Rebuilding the lives of Women after War

Women for Women International, War, University of St Andrews

Rebuilding the lives of Women after War

It is now more dangerous to be a woman than to be a soldier in modern wars.” -Deputy Force Commander of the UN Mission to the Democratic Republic of Congo, 2008.

For several years now, I have been involved with a society at the University of St Andrews called Women for Women International, first as Events Co-ordinator and now as Vice President. The society is the campus branch of a much larger organization which aims to educate and empower women in conflict and post-conflict countries through their own education programme, which focuses primarily on teaching economic self-sufficiency, family planning and sexual health, and civic participation. Within the society in St Andrews, a large part of our work is focused around fundraising in order to sponsor women to achieve this education, so we hold pub quizzes, bake sales and clothes swaps. We also hope to promote the benefits of women’s education more generally, and so host film screenings and external speakers around the theme of women and girl’s education and its impact.

It has been wonderful over the last few years to see our society grow, in terms of members and resources. We currently sponsor eight women in Nigeria and Rwanda and we receive letters from them at the beginning of the programme and when they are about to graduate, informing us about their lives, their families and their feelings about the programme. This personal experience of the impact of our work is incredibly humbling. The women’s command of English is not always very good, but what is inescapable is their gratitude and their excitement about their education, and it always makes me think again about the privilege of my own education that I so often take for granted.

There are statistics that back up the effective impact of Women for Women’s year-long program: upon graduating, the average increase of a woman’s earnings have increased more than three-fold; 94 percent report participating in household financial decisions, compared to 73 percent at enrolment; and 84 percent report educating other women on their rights, compared to just 5 percent at enrolment.

Beyond the statistics, however, I think that Women for Women’s effectiveness stems from its sense that educating one woman does not just educate her alone, but the community around her, as the final statistic above demonstrates. In this sense, ‘Women for Women’ is not just about female-dominated NGOs working to help women receive an education, but about the women who have been educated then spreading that knowledge through their community and their networks. I may add that Women for Women is in no way a female-only organization, but that the founder, Zainab Salbi, and her initial team were all incredible, inspiring women.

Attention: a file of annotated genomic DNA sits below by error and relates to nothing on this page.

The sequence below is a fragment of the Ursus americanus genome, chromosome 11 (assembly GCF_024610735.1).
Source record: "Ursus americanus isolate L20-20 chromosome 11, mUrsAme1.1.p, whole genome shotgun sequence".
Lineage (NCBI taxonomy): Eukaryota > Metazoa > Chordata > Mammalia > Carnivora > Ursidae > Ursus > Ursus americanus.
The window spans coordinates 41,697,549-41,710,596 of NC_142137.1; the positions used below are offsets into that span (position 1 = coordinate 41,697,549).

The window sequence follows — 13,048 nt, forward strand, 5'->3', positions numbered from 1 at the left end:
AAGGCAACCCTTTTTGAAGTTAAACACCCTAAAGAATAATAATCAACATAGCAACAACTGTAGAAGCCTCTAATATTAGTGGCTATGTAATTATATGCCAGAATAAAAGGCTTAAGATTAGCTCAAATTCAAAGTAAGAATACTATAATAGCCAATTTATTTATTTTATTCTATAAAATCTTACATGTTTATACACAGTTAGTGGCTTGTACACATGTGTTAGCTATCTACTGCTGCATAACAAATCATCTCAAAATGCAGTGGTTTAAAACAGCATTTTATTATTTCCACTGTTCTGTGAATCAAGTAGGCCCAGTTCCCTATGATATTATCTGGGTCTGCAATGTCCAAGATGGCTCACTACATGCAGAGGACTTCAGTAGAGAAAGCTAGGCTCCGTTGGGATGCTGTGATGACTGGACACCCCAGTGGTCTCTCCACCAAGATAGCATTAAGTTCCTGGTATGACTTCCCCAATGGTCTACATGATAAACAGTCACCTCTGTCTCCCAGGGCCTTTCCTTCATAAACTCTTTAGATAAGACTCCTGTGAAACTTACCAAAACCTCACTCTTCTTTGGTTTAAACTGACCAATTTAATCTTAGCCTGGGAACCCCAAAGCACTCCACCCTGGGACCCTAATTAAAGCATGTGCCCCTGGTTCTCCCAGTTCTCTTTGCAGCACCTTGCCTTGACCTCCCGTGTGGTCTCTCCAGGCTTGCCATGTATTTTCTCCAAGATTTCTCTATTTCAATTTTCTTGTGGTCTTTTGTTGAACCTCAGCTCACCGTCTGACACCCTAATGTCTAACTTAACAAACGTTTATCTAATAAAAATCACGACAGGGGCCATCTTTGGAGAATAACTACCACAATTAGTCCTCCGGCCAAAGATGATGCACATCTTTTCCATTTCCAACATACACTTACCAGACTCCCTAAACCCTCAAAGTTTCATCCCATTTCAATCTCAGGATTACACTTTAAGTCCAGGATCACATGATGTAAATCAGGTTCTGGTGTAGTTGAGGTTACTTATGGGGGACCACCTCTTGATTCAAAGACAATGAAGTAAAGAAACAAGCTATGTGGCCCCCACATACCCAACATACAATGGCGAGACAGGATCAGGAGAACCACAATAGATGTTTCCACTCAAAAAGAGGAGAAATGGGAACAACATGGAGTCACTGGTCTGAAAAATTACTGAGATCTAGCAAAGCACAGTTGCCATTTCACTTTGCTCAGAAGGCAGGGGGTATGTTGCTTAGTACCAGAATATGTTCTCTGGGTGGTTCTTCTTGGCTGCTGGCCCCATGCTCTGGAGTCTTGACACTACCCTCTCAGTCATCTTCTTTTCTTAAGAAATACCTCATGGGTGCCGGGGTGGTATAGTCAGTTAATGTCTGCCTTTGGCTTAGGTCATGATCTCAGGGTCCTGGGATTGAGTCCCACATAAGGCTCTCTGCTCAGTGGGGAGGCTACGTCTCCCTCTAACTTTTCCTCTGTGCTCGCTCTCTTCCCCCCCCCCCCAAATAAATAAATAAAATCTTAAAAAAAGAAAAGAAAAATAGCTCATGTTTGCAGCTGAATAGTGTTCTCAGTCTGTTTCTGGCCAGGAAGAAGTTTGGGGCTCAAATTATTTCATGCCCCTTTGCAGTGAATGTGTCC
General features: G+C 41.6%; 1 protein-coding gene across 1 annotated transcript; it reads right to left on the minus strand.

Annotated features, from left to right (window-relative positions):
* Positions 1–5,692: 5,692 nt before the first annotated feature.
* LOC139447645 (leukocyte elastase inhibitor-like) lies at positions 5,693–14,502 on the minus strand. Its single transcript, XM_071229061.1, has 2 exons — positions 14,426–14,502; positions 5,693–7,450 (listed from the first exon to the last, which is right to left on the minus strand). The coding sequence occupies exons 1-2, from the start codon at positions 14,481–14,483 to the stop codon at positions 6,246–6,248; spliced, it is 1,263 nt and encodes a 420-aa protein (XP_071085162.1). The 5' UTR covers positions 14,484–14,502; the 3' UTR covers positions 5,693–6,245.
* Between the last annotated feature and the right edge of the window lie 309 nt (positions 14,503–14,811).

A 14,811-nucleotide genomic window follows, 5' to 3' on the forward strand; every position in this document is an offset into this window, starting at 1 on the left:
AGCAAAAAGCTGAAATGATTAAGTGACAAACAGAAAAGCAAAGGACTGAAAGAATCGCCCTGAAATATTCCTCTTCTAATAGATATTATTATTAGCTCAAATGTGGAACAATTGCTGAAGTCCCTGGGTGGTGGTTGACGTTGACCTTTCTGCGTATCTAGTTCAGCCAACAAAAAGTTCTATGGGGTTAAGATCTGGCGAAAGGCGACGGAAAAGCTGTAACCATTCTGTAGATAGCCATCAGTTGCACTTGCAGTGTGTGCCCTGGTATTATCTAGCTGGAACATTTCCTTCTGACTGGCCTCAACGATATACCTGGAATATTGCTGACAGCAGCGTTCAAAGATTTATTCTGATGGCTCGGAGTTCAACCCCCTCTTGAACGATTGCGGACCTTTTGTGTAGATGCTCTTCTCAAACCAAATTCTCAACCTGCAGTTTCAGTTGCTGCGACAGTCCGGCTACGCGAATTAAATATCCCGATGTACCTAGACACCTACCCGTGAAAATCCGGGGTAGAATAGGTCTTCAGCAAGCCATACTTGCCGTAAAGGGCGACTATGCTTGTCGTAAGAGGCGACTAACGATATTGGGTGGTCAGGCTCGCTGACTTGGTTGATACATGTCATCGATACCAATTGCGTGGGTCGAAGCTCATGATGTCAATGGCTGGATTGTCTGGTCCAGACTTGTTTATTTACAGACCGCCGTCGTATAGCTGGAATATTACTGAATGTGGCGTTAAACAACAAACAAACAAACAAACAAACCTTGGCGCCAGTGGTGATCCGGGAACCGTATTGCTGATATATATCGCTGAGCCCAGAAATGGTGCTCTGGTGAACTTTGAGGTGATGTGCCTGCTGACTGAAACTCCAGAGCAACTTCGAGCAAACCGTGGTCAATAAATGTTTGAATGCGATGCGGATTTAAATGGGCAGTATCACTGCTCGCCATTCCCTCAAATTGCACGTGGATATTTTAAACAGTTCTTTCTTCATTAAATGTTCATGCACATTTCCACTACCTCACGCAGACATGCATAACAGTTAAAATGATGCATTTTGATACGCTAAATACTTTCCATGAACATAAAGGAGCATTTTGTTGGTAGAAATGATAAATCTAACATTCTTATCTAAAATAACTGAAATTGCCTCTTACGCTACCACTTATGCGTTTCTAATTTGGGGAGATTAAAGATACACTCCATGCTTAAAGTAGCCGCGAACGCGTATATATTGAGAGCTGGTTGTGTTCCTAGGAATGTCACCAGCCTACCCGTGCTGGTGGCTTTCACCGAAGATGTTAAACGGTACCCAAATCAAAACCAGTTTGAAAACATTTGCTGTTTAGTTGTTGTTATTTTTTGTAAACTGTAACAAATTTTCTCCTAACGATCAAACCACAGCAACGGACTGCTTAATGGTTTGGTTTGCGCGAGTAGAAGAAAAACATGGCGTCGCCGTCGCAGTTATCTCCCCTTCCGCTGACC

My involvement in Women for Women has been a blessing. As I already eluded, it has fostered an awareness of the opportunities I have been allowed, but of which I have always had a reasonable expectation; my own education, my own career, my own financial independence, and my own rights.

More than this, my engagement with Women for Women International has impelled me to think more carefully about how I believe charities and NGOs should operate in periphery and semi-periphery countries, and how to think about the idea of ‘development’ more generally. I believe that Charities should not simply impose Western cultural values on non-Western countries, even when those values—female education, civic participation, sexual health awareness, human rights—are to us surely morally right, not least because such contrasting values imposed from above rarely stand the test of community protest. Women for Women is sensitive to this. The focus on education and community engagement, including women and men, allows for explanation rather than imposition, and a more gradual change from within the society, not without.

For many years I have hoped to pursue a career in the so-called ‘third sector’ after my graduation next summer, working with a non-profit or NGO. This passion to contribute and to be of service to humanity has not, by any means, diminished, and I consider it an important part of my life and myself to work towards helping others, not simply through one-off donations or brief volunteering. Given my concerns about problems in the ideology of development, however, I would like to pursue further study or employment to learn about constructively, sensitively impacting change in the world before continuing on that path.

Marnie studies English and History at the University of St Andrews, where she is the Vice President of Women for Women International St Andrews.
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